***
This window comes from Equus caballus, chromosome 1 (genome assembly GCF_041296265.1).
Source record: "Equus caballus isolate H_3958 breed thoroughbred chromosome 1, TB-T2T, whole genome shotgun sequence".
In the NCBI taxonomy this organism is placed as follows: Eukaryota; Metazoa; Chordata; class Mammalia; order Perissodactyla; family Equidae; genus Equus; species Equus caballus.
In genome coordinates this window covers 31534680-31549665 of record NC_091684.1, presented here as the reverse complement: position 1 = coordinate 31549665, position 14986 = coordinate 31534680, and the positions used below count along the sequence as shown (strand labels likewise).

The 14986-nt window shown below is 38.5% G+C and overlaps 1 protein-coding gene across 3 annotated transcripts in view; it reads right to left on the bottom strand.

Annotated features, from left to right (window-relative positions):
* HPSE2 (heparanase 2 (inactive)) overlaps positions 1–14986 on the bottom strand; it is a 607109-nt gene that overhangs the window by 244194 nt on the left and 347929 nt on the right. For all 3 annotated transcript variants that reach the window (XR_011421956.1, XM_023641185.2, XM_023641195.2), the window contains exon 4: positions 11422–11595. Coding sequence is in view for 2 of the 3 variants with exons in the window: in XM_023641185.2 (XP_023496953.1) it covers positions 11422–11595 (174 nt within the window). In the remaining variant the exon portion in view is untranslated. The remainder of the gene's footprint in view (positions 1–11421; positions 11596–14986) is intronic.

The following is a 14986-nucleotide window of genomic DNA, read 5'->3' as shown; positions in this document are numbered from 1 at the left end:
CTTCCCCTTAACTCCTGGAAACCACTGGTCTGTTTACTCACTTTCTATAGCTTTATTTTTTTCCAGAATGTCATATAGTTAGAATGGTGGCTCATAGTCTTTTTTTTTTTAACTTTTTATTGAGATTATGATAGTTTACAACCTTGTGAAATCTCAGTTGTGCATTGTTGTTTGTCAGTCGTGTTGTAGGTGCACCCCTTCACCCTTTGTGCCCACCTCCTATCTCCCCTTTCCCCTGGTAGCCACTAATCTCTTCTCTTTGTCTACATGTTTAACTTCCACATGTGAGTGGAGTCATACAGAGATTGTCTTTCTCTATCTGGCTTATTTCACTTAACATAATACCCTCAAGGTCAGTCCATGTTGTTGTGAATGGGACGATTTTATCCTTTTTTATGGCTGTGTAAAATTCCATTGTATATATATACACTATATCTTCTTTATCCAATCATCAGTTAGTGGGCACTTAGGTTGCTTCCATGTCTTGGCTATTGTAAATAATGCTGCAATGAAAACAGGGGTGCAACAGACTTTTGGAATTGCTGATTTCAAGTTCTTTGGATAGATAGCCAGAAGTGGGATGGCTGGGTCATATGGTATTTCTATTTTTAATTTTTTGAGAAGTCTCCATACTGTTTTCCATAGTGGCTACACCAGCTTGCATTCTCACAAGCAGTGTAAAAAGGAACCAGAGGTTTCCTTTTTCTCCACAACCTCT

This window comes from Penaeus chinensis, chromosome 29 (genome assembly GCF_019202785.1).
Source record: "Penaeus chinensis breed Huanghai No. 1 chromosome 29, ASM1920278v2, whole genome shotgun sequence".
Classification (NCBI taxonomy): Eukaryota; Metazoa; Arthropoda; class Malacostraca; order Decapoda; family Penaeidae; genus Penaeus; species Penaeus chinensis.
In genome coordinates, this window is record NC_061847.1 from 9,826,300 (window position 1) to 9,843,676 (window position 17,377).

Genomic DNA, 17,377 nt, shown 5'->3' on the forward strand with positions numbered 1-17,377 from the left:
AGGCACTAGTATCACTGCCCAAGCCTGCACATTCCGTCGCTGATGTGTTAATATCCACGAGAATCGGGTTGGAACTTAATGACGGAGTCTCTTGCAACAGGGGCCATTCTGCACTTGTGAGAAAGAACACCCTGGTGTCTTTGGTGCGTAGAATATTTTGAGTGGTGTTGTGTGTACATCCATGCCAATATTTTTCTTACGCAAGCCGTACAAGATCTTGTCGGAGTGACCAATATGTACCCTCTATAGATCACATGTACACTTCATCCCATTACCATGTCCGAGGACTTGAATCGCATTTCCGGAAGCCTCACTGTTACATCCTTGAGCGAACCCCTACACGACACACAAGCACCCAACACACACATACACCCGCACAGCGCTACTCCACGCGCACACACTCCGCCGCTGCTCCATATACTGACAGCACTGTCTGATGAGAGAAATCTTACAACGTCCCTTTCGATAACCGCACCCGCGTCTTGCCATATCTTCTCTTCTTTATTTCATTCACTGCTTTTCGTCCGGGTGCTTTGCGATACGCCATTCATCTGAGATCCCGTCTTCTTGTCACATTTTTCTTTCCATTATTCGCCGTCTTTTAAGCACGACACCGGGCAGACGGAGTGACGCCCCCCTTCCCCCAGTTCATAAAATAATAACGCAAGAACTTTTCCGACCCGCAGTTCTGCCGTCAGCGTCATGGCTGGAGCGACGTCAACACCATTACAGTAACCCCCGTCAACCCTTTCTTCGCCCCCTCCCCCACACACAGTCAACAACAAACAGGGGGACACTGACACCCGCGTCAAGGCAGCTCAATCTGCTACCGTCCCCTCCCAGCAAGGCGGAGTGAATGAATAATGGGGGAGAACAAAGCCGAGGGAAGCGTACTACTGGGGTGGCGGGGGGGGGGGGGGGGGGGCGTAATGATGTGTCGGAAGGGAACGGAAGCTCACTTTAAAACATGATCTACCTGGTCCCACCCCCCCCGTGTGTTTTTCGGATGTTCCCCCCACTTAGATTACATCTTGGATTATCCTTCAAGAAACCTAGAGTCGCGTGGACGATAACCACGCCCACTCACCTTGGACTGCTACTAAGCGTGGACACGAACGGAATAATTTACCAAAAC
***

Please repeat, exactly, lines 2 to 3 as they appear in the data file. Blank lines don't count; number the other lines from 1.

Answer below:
Source record: "Equus caballus isolate H_3958 breed thoroughbred chromosome 1, TB-T2T, whole genome shotgun sequence".
In the NCBI taxonomy this organism is placed as follows: Eukaryota; Metazoa; Chordata; class Mammalia; order Perissodactyla; family Equidae; genus Equus; species Equus caballus.